It should be noted here that a correction is not necessarily a bad thing insofar as the long term is concerned. Corrections allow more participants to join the game at relatively inexpensive levels. Corrections also help to remove some froth and excessive speculative interest which can prove damaging, as crypto enthusiasts found out in late 2017 for example.
From a technical point of view, Bitcoin was doing really well earlier in the year and managed to break above its long-term bearish trend line in July, before peaking at just under $12,500 in August.
Since then, it has been struggling, with each recovery attempt proving to be short-lived after some of the key support levels broke down. That's most obvious in its chart:
One key support zone that it needed to hold above was around $10,430 to $10,540. However, after slicing below this last week, Bitcoin has now spent about 9 days unable to reclaim this area, making it a key resistance zone.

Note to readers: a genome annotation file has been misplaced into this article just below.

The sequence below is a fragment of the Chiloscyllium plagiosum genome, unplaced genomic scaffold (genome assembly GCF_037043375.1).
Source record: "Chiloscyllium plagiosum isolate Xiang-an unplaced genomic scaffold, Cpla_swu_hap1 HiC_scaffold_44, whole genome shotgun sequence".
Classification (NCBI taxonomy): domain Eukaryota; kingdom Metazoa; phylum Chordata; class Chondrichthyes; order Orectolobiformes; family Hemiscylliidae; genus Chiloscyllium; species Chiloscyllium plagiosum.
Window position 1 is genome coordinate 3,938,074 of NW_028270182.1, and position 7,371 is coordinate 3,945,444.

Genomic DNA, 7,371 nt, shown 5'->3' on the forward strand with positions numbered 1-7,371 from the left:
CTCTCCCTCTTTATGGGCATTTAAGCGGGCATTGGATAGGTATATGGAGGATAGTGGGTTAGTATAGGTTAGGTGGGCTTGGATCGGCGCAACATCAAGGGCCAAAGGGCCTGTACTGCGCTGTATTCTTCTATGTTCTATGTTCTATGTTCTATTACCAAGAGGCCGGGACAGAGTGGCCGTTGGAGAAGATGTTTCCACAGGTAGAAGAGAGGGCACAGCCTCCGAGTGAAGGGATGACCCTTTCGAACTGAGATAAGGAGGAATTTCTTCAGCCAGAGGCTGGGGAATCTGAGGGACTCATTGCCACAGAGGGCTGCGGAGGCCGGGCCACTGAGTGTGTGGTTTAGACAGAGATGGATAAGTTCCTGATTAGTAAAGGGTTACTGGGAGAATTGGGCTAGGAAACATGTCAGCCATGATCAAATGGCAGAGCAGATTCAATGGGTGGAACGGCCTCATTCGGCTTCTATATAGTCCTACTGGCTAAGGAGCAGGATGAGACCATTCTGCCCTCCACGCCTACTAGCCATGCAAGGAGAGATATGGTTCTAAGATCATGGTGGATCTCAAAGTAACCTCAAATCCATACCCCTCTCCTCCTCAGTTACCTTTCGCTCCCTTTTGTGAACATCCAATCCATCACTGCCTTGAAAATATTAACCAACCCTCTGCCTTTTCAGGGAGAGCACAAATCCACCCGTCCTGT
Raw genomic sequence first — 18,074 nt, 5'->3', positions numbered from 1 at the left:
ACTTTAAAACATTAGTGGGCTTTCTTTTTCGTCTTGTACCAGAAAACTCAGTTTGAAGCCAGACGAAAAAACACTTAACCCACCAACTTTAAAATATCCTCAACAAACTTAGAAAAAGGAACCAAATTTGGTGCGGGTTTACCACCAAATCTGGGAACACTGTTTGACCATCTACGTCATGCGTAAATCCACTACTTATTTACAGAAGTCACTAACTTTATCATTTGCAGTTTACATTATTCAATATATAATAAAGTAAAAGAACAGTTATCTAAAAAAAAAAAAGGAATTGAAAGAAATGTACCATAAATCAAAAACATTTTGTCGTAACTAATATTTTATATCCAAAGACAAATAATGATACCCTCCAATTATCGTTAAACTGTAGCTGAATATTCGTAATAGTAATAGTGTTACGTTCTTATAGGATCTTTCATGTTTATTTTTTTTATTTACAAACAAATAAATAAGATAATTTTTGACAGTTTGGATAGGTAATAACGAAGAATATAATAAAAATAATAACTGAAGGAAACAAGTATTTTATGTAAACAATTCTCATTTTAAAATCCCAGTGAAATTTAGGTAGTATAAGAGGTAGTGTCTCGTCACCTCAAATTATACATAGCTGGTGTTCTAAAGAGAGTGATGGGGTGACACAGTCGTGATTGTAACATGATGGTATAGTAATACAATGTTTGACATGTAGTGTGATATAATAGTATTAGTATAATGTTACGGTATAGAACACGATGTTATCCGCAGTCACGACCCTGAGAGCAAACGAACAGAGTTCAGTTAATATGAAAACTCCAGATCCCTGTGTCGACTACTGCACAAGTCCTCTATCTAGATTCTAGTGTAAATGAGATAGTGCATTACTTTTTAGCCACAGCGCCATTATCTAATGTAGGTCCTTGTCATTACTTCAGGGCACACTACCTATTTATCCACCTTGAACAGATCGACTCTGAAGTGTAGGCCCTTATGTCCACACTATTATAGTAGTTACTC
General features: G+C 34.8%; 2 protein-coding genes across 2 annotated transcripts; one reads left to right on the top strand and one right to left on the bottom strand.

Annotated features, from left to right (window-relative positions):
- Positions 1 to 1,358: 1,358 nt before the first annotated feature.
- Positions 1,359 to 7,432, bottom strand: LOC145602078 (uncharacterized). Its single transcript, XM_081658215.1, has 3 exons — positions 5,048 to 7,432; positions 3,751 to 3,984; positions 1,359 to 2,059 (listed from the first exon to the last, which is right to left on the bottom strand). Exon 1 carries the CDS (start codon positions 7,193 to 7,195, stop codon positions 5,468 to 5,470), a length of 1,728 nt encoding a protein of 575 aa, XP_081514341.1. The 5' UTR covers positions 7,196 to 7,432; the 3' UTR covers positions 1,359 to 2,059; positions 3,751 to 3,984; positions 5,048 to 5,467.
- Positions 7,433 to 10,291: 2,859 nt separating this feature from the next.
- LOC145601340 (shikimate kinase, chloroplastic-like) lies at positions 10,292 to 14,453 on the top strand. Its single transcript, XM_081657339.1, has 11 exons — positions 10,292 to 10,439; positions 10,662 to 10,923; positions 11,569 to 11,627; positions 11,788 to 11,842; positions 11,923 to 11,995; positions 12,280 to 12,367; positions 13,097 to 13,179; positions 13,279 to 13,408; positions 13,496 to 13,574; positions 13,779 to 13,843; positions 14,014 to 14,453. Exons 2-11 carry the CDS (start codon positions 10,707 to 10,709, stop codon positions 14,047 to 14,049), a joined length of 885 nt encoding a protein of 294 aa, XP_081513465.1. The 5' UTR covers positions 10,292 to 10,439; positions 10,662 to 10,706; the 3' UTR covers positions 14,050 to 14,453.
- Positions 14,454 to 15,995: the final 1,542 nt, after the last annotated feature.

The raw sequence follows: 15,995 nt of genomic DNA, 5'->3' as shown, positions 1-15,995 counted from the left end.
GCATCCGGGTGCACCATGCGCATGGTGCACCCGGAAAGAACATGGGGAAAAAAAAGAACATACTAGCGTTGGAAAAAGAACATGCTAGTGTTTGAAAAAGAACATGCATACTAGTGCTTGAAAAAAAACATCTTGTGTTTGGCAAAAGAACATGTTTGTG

Thus, for the bulls to regain some control, the above-mentioned resistance area must give way soon.
Although BTC/USD has found a bit of support around the psychologically important $10,000 mark, the fact it is struggling to reclaim the above resistance, makes me wonder whether a decisive breakdown is in the cards now.
A decisive break below the $10,000 market would initially target $9750, a prior resistance level, potentially followed by the area between $9,000 to $9,200 next.
If it drops to here, this is where I would then expect to see renewed buying interest around, since many technical factors converge there. It is where the 200-day average meets the prior breakout area and the upper side of the broken bearish trend line from the 2017 peak.
So, there you have it. I have outlined both the bullish and bearish scenarios. Traders may wish to wait for either the bullish or bearish trigger, before speculating on the short-term direction of prices.
But let me be clear: while I have highlighted the risks of a possible correction in the short-term, I am bullish on Bitcoin in the long-term.